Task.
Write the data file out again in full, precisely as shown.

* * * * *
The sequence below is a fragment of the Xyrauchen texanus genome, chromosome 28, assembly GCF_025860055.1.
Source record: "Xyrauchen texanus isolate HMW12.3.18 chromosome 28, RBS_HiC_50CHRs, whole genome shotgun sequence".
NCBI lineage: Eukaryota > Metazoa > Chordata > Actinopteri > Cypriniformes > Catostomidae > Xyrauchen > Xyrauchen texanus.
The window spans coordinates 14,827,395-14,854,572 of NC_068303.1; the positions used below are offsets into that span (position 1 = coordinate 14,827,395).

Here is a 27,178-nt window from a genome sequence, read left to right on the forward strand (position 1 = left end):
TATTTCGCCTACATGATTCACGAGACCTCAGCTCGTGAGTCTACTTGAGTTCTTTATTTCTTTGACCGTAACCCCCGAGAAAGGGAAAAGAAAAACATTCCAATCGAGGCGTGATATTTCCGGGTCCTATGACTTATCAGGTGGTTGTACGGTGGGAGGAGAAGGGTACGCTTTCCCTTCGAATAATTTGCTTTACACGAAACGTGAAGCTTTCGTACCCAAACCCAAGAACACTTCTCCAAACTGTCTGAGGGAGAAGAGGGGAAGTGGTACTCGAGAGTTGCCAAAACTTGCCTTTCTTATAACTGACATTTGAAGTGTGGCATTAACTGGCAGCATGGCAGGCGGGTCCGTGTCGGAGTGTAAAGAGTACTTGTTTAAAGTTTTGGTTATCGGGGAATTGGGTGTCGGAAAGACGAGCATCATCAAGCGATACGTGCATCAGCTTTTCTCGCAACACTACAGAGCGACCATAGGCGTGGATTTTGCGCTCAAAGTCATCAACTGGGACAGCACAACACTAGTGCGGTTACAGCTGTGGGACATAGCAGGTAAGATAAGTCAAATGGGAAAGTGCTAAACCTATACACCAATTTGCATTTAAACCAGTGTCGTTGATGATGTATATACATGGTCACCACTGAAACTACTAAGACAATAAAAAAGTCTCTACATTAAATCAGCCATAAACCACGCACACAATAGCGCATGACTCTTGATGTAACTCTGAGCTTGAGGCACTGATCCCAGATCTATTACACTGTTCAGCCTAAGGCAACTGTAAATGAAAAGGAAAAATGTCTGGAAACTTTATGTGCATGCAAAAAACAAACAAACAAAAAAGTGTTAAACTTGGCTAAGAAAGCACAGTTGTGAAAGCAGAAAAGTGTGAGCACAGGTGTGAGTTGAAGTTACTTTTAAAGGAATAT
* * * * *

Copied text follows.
The sequence below is a fragment of the Xyrauchen texanus genome, chromosome 28, assembly GCF_025860055.1.
Source record: "Xyrauchen texanus isolate HMW12.3.18 chromosome 28, RBS_HiC_50CHRs, whole genome shotgun sequence".
NCBI lineage: Eukaryota > Metazoa > Chordata > Actinopteri > Cypriniformes > Catostomidae > Xyrauchen > Xyrauchen texanus.
The window spans coordinates 14,827,395-14,854,572 of NC_068303.1; the positions used below are offsets into that span (position 1 = coordinate 14,827,395).

Here is a 27,178-nt window from a genome sequence, read left to right on the forward strand (position 1 = left end):
TATTTCGCCTACATGATTCACGAGACCTCAGCTCGTGAGTCTACTTGAGTTCTTTATTTCTTTGACCGTAACCCCCGAGAAAGGGAAAAGAAAAACATTCCAATCGAGGCGTGATATTTCCGGGTCCTATGACTTATCAGGTGGTTGTACGGTGGGAGGAGAAGGGTACGCTTTCCCTTCGAATAATTTGCTTTACACGAAACGTGAAGCTTTCGTACCCAAACCCAAGAACACTTCTCCAAACTGTCTGAGGGAGAAGAGGGGAAGTGGTACTCGAGAGTTGCCAAAACTTGCCTTTCTTATAACTGACATTTGAAGTGTGGCATTAACTGGCAGCATGGCAGGCGGGTCCGTGTCGGAGTGTAAAGAGTACTTGTTTAAAGTTTTGGTTATCGGGGAATTGGGTGTCGGAAAGACGAGCATCATCAAGCGATACGTGCATCAGCTTTTCTCGCAACACTACAGAGCGACCATAGGCGTGGATTTTGCGCTCAAAGTCATCAACTGGGACAGCACAACACTAGTGCGGTTACAGCTGTGGGACATAGCAGGTAAGATAAGTCAAATGGGAAAGTGCTAAACCTATACACCAATTTGCATTTAAACCAGTGTCGTTGATGATGTATATACATGGTCACCACTGAAACTACTAAGACAATAAAAAAGTCTCTACATTAAATCAGCCATAAACCACGCACACAATAGCGCATGACTCTTGATGTAACTCTGAGCTTGAGGCACTGATCCCAGATCTATTACACTGTTCAGCCTAAGGCAACTGTAAATGAAAAGGAAAAATGTCTGGAAACTTTATGTGCATGCAAAAAACAAACAAACAAAAAAGTGTTAAACTTGGCTAAGAAAGCACAGTTGTGAAAGCAGAAAAGTGTGAGCACAGGTGTGAGTTGAAGTTACTTTTAAAGGAATAT